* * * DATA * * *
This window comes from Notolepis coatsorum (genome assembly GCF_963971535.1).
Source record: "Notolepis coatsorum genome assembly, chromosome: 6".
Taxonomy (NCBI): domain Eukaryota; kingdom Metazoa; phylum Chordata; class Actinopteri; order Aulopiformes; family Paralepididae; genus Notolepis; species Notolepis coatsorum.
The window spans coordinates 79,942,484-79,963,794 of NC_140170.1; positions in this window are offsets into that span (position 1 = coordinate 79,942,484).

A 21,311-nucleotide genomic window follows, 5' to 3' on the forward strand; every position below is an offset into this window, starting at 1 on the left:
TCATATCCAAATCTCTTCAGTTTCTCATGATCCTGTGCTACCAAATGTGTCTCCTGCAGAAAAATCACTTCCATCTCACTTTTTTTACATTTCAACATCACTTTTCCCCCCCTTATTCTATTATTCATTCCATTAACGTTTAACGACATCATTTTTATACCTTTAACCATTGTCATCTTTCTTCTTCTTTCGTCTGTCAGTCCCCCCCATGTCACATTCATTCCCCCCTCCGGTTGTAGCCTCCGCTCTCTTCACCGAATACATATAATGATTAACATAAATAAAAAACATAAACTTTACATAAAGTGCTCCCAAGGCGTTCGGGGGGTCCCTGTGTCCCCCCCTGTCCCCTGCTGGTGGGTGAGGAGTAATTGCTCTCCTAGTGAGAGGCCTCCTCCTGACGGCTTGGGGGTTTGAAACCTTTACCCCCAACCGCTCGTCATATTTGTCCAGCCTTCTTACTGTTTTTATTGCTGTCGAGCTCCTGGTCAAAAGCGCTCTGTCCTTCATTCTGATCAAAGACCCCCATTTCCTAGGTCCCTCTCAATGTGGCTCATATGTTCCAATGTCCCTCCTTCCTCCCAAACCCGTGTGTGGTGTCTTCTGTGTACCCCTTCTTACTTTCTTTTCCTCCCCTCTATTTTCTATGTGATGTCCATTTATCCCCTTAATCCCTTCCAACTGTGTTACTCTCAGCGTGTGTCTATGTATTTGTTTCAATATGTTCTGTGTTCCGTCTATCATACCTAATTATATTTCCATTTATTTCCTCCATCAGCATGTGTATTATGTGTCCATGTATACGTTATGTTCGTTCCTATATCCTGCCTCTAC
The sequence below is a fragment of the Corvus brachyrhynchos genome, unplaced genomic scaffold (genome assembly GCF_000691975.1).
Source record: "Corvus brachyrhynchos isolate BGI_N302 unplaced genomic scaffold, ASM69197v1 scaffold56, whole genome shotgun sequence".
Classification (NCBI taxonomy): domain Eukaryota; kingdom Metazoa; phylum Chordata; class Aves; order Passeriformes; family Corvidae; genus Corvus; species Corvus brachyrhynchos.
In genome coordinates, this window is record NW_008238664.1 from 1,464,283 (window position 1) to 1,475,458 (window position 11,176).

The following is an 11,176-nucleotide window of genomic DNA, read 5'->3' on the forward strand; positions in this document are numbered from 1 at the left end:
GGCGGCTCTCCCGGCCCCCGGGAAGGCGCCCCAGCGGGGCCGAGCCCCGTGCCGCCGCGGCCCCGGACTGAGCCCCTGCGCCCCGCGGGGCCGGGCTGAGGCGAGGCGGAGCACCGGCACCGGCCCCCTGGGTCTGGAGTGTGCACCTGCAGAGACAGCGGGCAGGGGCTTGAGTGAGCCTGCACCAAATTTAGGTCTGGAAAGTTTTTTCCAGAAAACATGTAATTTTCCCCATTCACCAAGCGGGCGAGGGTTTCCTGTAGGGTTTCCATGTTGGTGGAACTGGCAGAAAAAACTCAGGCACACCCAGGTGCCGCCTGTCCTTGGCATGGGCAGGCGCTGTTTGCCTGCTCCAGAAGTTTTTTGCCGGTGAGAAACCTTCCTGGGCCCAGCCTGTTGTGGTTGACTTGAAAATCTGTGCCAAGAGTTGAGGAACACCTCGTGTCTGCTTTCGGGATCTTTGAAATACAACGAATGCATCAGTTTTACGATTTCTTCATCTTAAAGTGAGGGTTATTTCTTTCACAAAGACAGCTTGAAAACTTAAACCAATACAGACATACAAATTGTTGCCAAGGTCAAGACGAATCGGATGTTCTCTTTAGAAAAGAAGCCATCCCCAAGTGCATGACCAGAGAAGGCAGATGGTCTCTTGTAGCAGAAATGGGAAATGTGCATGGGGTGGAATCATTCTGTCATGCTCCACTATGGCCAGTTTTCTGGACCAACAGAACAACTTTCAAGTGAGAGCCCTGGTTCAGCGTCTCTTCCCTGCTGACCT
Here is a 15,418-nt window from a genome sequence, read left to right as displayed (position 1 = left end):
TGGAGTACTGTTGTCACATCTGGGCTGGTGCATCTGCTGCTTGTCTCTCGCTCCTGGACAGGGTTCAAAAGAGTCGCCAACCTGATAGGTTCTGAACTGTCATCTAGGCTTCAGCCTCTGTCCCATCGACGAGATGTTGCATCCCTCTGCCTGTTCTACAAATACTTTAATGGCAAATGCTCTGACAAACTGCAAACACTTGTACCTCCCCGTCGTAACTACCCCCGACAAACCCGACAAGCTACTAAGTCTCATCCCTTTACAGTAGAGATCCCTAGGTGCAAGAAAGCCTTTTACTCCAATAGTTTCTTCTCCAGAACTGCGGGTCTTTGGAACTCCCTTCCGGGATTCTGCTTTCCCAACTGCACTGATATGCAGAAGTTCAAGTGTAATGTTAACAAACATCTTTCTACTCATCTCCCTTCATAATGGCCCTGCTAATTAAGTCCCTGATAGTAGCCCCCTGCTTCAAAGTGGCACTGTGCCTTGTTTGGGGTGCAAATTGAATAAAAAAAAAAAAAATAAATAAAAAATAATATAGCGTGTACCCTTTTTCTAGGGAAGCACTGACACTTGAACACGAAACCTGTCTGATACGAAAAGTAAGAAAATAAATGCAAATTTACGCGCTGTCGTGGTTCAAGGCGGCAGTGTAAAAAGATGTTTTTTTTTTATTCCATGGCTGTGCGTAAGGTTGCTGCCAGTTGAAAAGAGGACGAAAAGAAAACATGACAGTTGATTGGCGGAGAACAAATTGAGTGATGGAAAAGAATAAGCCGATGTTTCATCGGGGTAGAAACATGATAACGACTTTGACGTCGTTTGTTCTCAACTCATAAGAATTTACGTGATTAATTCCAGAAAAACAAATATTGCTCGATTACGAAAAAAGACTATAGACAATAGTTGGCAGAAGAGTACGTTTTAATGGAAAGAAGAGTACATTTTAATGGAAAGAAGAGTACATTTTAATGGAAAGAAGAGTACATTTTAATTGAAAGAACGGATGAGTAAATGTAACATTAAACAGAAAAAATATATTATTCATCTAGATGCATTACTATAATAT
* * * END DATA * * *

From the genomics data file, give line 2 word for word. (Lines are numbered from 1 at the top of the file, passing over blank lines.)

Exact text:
Source record: "Notolepis coatsorum genome assembly, chromosome: 6".